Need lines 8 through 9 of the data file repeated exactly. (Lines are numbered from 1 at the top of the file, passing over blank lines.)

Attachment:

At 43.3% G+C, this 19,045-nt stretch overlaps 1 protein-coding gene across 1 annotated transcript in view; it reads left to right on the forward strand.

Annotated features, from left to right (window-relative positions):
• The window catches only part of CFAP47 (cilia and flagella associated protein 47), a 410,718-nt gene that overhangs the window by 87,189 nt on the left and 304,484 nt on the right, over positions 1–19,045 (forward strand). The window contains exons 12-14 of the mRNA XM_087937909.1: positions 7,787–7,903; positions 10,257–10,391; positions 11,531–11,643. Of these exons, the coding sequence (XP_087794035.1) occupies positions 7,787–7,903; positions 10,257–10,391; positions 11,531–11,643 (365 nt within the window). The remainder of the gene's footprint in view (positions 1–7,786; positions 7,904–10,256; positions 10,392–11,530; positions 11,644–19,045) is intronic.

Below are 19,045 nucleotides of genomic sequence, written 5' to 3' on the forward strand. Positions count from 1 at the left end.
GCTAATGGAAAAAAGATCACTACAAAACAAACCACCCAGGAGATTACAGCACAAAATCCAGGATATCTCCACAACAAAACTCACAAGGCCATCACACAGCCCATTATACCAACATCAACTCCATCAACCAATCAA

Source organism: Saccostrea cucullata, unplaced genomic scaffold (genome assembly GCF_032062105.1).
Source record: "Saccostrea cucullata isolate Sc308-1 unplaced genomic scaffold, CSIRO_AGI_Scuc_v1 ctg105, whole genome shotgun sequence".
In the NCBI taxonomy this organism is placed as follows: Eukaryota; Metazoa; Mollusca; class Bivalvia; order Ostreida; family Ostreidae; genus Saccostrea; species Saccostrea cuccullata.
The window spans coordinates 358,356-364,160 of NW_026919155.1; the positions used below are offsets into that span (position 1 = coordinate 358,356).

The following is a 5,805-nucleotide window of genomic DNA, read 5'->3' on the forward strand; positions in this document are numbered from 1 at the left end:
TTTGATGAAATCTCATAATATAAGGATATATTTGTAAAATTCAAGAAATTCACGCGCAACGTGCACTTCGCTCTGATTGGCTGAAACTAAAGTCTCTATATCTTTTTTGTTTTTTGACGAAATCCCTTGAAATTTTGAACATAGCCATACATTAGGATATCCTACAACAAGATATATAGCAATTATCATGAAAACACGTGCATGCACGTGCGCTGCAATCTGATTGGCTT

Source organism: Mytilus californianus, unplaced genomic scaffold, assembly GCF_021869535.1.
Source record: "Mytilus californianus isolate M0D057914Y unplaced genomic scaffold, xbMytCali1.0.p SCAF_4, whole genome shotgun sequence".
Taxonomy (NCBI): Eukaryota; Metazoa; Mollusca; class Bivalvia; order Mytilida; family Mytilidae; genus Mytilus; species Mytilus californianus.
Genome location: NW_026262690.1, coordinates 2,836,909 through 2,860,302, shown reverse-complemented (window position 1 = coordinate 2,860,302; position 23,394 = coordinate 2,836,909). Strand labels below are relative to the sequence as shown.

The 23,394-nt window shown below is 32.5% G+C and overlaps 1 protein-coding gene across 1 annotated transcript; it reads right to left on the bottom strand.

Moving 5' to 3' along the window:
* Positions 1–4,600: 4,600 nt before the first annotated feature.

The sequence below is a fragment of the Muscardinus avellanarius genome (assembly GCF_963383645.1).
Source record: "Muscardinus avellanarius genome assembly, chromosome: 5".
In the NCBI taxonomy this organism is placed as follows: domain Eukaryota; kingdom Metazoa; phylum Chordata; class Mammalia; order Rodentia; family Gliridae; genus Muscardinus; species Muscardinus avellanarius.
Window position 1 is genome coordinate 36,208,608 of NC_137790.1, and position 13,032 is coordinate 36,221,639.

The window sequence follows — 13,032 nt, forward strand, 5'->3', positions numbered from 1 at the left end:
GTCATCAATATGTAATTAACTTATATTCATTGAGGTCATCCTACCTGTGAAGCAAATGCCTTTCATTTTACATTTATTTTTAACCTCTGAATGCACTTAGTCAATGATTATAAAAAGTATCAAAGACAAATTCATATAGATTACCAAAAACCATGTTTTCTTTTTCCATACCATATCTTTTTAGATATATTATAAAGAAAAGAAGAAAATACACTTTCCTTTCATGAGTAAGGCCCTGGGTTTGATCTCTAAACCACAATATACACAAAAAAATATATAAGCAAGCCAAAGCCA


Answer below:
In the NCBI taxonomy this organism is placed as follows: Eukaryota; Metazoa; Mollusca; class Bivalvia; order Ostreida; family Ostreidae; genus Saccostrea; species Saccostrea cuccullata.
The window spans coordinates 358,356-364,160 of NW_026919155.1; the positions used below are offsets into that span (position 1 = coordinate 358,356).